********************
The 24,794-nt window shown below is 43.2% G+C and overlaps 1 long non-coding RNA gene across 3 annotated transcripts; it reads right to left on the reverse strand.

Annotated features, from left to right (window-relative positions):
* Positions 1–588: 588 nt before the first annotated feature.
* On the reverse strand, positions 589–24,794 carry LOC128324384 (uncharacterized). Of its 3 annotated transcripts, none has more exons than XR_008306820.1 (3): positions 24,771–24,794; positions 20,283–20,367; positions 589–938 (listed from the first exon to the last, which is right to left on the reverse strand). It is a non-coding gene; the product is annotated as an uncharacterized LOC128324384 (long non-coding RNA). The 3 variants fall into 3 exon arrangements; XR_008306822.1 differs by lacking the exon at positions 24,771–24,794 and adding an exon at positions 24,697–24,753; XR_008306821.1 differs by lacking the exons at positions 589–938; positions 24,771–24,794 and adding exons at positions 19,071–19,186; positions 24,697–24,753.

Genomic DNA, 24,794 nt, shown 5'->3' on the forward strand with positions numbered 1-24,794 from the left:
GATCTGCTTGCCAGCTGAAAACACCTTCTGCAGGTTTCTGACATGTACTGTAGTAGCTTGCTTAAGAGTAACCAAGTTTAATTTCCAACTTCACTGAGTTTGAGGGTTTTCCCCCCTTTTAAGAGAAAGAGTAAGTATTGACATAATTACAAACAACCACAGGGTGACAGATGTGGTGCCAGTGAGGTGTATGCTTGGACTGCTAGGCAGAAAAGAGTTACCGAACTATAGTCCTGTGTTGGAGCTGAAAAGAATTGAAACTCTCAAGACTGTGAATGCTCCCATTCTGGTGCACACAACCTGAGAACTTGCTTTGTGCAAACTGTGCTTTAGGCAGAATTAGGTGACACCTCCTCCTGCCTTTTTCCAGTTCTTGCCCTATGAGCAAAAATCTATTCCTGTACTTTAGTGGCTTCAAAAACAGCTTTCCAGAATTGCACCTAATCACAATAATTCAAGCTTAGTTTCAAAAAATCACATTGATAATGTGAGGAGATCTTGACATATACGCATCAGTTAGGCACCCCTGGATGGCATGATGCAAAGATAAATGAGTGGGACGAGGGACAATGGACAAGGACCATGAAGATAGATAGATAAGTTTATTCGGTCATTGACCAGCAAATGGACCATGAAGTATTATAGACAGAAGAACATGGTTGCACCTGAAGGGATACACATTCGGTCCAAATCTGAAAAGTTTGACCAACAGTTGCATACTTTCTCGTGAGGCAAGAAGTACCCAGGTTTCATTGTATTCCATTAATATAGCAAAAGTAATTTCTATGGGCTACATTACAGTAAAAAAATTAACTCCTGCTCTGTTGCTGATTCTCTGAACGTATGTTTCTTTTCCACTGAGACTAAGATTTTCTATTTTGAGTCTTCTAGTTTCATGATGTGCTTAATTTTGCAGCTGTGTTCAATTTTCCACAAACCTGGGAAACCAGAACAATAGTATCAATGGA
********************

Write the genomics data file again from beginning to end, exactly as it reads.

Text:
The 24,794-nt window shown below is 43.2% G+C and overlaps 1 long non-coding RNA gene across 3 annotated transcripts; it reads right to left on the reverse strand.

Annotated features, from left to right (window-relative positions):
* Positions 1–588: 588 nt before the first annotated feature.
* On the reverse strand, positions 589–24,794 carry LOC128324384 (uncharacterized). Of its 3 annotated transcripts, none has more exons than XR_008306820.1 (3): positions 24,771–24,794; positions 20,283–20,367; positions 589–938 (listed from the first exon to the last, which is right to left on the reverse strand). It is a non-coding gene; the product is annotated as an uncharacterized LOC128324384 (long non-coding RNA). The 3 variants fall into 3 exon arrangements; XR_008306822.1 differs by lacking the exon at positions 24,771–24,794 and adding an exon at positions 24,697–24,753; XR_008306821.1 differs by lacking the exons at positions 589–938; positions 24,771–24,794 and adding exons at positions 19,071–19,186; positions 24,697–24,753.

Genomic DNA, 24,794 nt, shown 5'->3' on the forward strand with positions numbered 1-24,794 from the left:
GATCTGCTTGCCAGCTGAAAACACCTTCTGCAGGTTTCTGACATGTACTGTAGTAGCTTGCTTAAGAGTAACCAAGTTTAATTTCCAACTTCACTGAGTTTGAGGGTTTTCCCCCCTTTTAAGAGAAAGAGTAAGTATTGACATAATTACAAACAACCACAGGGTGACAGATGTGGTGCCAGTGAGGTGTATGCTTGGACTGCTAGGCAGAAAAGAGTTACCGAACTATAGTCCTGTGTTGGAGCTGAAAAGAATTGAAACTCTCAAGACTGTGAATGCTCCCATTCTGGTGCACACAACCTGAGAACTTGCTTTGTGCAAACTGTGCTTTAGGCAGAATTAGGTGACACCTCCTCCTGCCTTTTTCCAGTTCTTGCCCTATGAGCAAAAATCTATTCCTGTACTTTAGTGGCTTCAAAAACAGCTTTCCAGAATTGCACCTAATCACAATAATTCAAGCTTAGTTTCAAAAAATCACATTGATAATGTGAGGAGATCTTGACATATACGCATCAGTTAGGCACCCCTGGATGGCATGATGCAAAGATAAATGAGTGGGACGAGGGACAATGGACAAGGACCATGAAGATAGATAGATAAGTTTATTCGGTCATTGACCAGCAAATGGACCATGAAGTATTATAGACAGAAGAACATGGTTGCACCTGAAGGGATACACATTCGGTCCAAATCTGAAAAGTTTGACCAACAGTTGCATACTTTCTCGTGAGGCAAGAAGTACCCAGGTTTCATTGTATTCCATTAATATAGCAAAAGTAATTTCTATGGGCTACATTACAGTAAAAAAATTAACTCCTGCTCTGTTGCTGATTCTCTGAACGTATGTTTCTTTTCCACTGAGACTAAGATTTTCTATTTTGAGTCTTCTAGTTTCATGATGTGCTTAATTTTGCAGCTGTGTTCAATTTTCCACAAACCTGGGAAACCAGAACAATAGTATCAATGGA